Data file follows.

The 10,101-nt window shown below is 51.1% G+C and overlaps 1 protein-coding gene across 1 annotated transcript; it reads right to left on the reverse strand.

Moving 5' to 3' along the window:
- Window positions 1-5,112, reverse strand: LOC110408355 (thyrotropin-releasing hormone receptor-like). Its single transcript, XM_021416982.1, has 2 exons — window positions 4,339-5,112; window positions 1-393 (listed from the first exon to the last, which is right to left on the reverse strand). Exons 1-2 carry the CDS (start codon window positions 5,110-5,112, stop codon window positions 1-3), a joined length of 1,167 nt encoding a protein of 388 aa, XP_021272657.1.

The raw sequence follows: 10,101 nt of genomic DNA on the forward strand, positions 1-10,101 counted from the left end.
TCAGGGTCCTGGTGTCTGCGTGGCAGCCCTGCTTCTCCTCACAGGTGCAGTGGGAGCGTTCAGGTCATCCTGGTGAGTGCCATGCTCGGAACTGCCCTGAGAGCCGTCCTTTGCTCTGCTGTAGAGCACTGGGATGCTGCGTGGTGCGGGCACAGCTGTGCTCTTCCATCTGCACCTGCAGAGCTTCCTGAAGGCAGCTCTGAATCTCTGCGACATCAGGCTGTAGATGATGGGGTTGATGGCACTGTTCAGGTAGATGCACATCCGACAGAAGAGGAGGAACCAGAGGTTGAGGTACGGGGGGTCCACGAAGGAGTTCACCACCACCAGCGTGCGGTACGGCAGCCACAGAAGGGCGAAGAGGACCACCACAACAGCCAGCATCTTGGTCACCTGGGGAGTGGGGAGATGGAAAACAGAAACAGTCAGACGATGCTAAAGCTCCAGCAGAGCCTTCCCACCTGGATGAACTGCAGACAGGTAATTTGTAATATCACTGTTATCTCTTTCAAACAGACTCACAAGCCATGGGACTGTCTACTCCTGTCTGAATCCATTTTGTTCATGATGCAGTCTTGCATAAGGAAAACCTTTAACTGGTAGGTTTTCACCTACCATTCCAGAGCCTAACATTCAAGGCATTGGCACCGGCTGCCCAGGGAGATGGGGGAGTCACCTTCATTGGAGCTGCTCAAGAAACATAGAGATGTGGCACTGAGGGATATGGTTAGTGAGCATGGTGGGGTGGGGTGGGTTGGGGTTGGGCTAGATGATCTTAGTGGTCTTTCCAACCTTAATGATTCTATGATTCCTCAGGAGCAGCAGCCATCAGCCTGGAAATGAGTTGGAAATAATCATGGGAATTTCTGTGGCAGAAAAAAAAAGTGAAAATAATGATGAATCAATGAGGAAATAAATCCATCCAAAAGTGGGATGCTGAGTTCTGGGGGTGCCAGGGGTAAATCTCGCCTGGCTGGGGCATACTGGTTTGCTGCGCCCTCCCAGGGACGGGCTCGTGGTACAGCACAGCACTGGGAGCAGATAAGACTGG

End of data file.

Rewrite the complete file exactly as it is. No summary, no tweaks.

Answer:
The 10,101-nt window shown below is 51.1% G+C and overlaps 1 protein-coding gene across 1 annotated transcript; it reads right to left on the reverse strand.

Moving 5' to 3' along the window:
- Window positions 1-5,112, reverse strand: LOC110408355 (thyrotropin-releasing hormone receptor-like). Its single transcript, XM_021416982.1, has 2 exons — window positions 4,339-5,112; window positions 1-393 (listed from the first exon to the last, which is right to left on the reverse strand). Exons 1-2 carry the CDS (start codon window positions 5,110-5,112, stop codon window positions 1-3), a joined length of 1,167 nt encoding a protein of 388 aa, XP_021272657.1.

The raw sequence follows: 10,101 nt of genomic DNA on the forward strand, positions 1-10,101 counted from the left end.
TCAGGGTCCTGGTGTCTGCGTGGCAGCCCTGCTTCTCCTCACAGGTGCAGTGGGAGCGTTCAGGTCATCCTGGTGAGTGCCATGCTCGGAACTGCCCTGAGAGCCGTCCTTTGCTCTGCTGTAGAGCACTGGGATGCTGCGTGGTGCGGGCACAGCTGTGCTCTTCCATCTGCACCTGCAGAGCTTCCTGAAGGCAGCTCTGAATCTCTGCGACATCAGGCTGTAGATGATGGGGTTGATGGCACTGTTCAGGTAGATGCACATCCGACAGAAGAGGAGGAACCAGAGGTTGAGGTACGGGGGGTCCACGAAGGAGTTCACCACCACCAGCGTGCGGTACGGCAGCCACAGAAGGGCGAAGAGGACCACCACAACAGCCAGCATCTTGGTCACCTGGGGAGTGGGGAGATGGAAAACAGAAACAGTCAGACGATGCTAAAGCTCCAGCAGAGCCTTCCCACCTGGATGAACTGCAGACAGGTAATTTGTAATATCACTGTTATCTCTTTCAAACAGACTCACAAGCCATGGGACTGTCTACTCCTGTCTGAATCCATTTTGTTCATGATGCAGTCTTGCATAAGGAAAACCTTTAACTGGTAGGTTTTCACCTACCATTCCAGAGCCTAACATTCAAGGCATTGGCACCGGCTGCCCAGGGAGATGGGGGAGTCACCTTCATTGGAGCTGCTCAAGAAACATAGAGATGTGGCACTGAGGGATATGGTTAGTGAGCATGGTGGGGTGGGGTGGGTTGGGGTTGGGCTAGATGATCTTAGTGGTCTTTCCAACCTTAATGATTCTATGATTCCTCAGGAGCAGCAGCCATCAGCCTGGAAATGAGTTGGAAATAATCATGGGAATTTCTGTGGCAGAAAAAAAAAGTGAAAATAATGATGAATCAATGAGGAAATAAATCCATCCAAAAGTGGGATGCTGAGTTCTGGGGGTGCCAGGGGTAAATCTCGCCTGGCTGGGGCATACTGGTTTGCTGCGCCCTCCCAGGGACGGGCTCGTGGTACAGCACAGCACTGGGAGCAGATAAGACTGG